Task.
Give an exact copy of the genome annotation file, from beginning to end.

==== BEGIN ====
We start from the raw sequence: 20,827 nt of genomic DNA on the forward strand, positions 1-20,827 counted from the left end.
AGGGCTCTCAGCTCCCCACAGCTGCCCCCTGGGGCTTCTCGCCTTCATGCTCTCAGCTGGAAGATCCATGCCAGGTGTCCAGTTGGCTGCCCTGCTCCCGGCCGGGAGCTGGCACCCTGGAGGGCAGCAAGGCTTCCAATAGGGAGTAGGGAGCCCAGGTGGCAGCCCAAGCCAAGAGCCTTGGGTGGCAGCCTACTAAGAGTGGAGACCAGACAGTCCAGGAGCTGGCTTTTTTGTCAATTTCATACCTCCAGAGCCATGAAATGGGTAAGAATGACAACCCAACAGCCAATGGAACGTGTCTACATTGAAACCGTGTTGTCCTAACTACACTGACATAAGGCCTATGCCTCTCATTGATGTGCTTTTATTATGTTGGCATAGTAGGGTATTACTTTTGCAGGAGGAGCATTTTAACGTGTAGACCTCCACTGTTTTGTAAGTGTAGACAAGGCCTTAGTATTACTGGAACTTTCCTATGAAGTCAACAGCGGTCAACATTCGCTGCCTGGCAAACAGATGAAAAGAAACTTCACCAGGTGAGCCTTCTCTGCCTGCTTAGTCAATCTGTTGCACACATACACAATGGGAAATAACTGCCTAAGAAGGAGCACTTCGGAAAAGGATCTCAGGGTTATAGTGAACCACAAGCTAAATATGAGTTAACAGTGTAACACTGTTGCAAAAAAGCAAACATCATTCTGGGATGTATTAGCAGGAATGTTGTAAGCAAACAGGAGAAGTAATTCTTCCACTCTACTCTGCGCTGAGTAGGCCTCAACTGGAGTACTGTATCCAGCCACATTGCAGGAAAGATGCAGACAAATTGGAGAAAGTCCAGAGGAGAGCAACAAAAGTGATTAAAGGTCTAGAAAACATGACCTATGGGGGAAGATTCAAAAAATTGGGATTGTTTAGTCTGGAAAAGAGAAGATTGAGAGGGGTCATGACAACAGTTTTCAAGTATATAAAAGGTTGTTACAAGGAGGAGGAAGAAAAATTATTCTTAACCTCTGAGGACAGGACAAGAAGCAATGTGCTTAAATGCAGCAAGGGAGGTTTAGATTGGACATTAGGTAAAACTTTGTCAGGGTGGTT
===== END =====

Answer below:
We start from the raw sequence: 20,827 nt of genomic DNA on the forward strand, positions 1-20,827 counted from the left end.
AGGGCTCTCAGCTCCCCACAGCTGCCCCCTGGGGCTTCTCGCCTTCATGCTCTCAGCTGGAAGATCCATGCCAGGTGTCCAGTTGGCTGCCCTGCTCCCGGCCGGGAGCTGGCACCCTGGAGGGCAGCAAGGCTTCCAATAGGGAGTAGGGAGCCCAGGTGGCAGCCCAAGCCAAGAGCCTTGGGTGGCAGCCTACTAAGAGTGGAGACCAGACAGTCCAGGAGCTGGCTTTTTTGTCAATTTCATACCTCCAGAGCCATGAAATGGGTAAGAATGACAACCCAACAGCCAATGGAACGTGTCTACATTGAAACCGTGTTGTCCTAACTACACTGACATAAGGCCTATGCCTCTCATTGATGTGCTTTTATTATGTTGGCATAGTAGGGTATTACTTTTGCAGGAGGAGCATTTTAACGTGTAGACCTCCACTGTTTTGTAAGTGTAGACAAGGCCTTAGTATTACTGGAACTTTCCTATGAAGTCAACAGCGGTCAACATTCGCTGCCTGGCAAACAGATGAAAAGAAACTTCACCAGGTGAGCCTTCTCTGCCTGCTTAGTCAATCTGTTGCACACATACACAATGGGAAATAACTGCCTAAGAAGGAGCACTTCGGAAAAGGATCTCAGGGTTATAGTGAACCACAAGCTAAATATGAGTTAACAGTGTAACACTGTTGCAAAAAAGCAAACATCATTCTGGGATGTATTAGCAGGAATGTTGTAAGCAAACAGGAGAAGTAATTCTTCCACTCTACTCTGCGCTGAGTAGGCCTCAACTGGAGTACTGTATCCAGCCACATTGCAGGAAAGATGCAGACAAATTGGAGAAAGTCCAGAGGAGAGCAACAAAAGTGATTAAAGGTCTAGAAAACATGACCTATGGGGGAAGATTCAAAAAATTGGGATTGTTTAGTCTGGAAAAGAGAAGATTGAGAGGGGTCATGACAACAGTTTTCAAGTATATAAAAGGTTGTTACAAGGAGGAGGAAGAAAAATTATTCTTAACCTCTGAGGACAGGACAAGAAGCAATGTGCTTAAATGCAGCAAGGGAGGTTTAGATTGGACATTAGGTAAAACTTTGTCAGGGTGGTT